A trio of physicists at William & Mary are participating in two of the five topical theory collaborations in nuclear physics recently announced by the U.S. Department of Energy.

DOE is funding the $11.24 million, multi-institution initiative, announcing the goal is to “bring together leading nuclear theorists to collaboratively focus on solving challenging problems central to advancing knowledge in nuclear physics.”

“Advances in nuclear physics provide important new insights into the nature of our world as well as novel applications in the areas of national security, energy, health and space exploration,” said Timothy Hallman, associate director of science for nuclear physics at the Department of Energy. “Developing rigorous theoretical frameworks to underpin such advances enables new predictions of nuclear phenomena and a foundation for understanding how knowledge gained can be used to benefit society, such as exploring more clean energy options and new applications in nuclear medicine and industry.”

Assistant Professor Christopher Monahan and Professor Kostas Orginos are co-investigators on the Quark-Gluon Tomography Collaboration. Their specific project is titled “3D quark-gluon structure of hadrons: mass, spin and tomography” and includes Wally Melnitchouk and David Richards, staff scientists at the U.S. Department of Energy’s Thomas Jefferson National Accelerator Facility who are adjunct professors at W&M.

“Protons and neutrons are the basic building blocks of almost all visible matter, and account for 95 percent of the mass of the visible universe,” Monahan said. “Protons and neutrons are composed of smaller particles, quarks, bound together by the strong nuclear force, which is carried by gluons and is responsible for all nuclear matter, from hydrogen ions to neutron stars.”

He explained that the exact arrangement of quarks and gluons inside protons and neutrons is not well known, and this project will help understand the three-dimensional arrangement of gluons within protons and neutrons. Monahan said William & Mary will receive $104,500 in funds to support a graduate student.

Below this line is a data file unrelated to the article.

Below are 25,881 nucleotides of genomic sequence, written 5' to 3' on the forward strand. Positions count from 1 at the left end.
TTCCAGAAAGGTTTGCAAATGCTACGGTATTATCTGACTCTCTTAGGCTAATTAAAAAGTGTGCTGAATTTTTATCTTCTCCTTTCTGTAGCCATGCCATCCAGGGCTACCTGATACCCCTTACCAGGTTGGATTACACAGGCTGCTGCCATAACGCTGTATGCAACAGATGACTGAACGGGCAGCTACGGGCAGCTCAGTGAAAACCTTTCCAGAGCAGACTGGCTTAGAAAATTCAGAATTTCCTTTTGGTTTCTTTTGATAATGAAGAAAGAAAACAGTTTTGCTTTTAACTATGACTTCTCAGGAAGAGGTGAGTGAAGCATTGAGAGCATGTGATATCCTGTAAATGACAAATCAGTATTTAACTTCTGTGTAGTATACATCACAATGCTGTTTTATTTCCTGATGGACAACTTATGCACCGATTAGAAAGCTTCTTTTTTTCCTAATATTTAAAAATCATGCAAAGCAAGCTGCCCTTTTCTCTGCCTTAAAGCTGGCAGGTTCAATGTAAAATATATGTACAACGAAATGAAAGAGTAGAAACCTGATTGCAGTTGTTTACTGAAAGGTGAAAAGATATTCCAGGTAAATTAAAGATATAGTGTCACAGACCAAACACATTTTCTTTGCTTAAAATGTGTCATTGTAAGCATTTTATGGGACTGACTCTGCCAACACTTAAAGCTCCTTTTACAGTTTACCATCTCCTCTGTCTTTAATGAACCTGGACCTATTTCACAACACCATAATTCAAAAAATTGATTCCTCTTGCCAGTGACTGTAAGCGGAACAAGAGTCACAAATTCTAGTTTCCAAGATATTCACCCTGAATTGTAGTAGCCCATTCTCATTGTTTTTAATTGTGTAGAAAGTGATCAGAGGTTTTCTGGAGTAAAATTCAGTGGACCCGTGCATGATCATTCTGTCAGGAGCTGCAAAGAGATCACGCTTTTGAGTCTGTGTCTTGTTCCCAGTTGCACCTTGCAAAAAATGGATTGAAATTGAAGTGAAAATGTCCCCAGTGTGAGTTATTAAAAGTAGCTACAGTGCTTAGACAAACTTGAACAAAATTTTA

“The student will work jointly with Kostas and myself and will analyze numerical data to determine the three-dimensional structure of protons and neutrons from first principles,” Monahan said. “In particular, the student will analyze results from computations using lattice quantum chromodynamics — the theory of the strong nuclear force that binds together quarks and gluons — carried out on large-scale supercomputers.”

Jozef Dudek is the principal investigator on a William & Mary subgrant that is a component of a $1.8 million grant based at Indiana University titled “Coordinated Theoretical Approach for Exotic Hadron Spectroscopy.”

Dudek, the Sallie Gertrude Smears Spears Associate Professor in William & Mary’s Department of Physics, noted that William & Mary will receive around $400,000 in DOE funding.

“The W&M funds are to be used to half-support, for four years, a new faculty member in the physics department who will work on topics of relevant to the topical collaboration,” Dudek said. He added that a search is underway, and he hopes to have a new physicist start in fall of this year.

Dudek explained that while the quarks and gluons of quantum chromodynamics can bind together to form the protons and neutrons of the atomic nucleus, they can also arrange themselves in exotic combinations – these are the focus of study for the new collaboration. Candidate states have been observed in experiments, and more are being sought in the GlueX and CLAS12 experiments at the Thomas Jefferson National Accelerator Facility in Newport News.

, Research Writer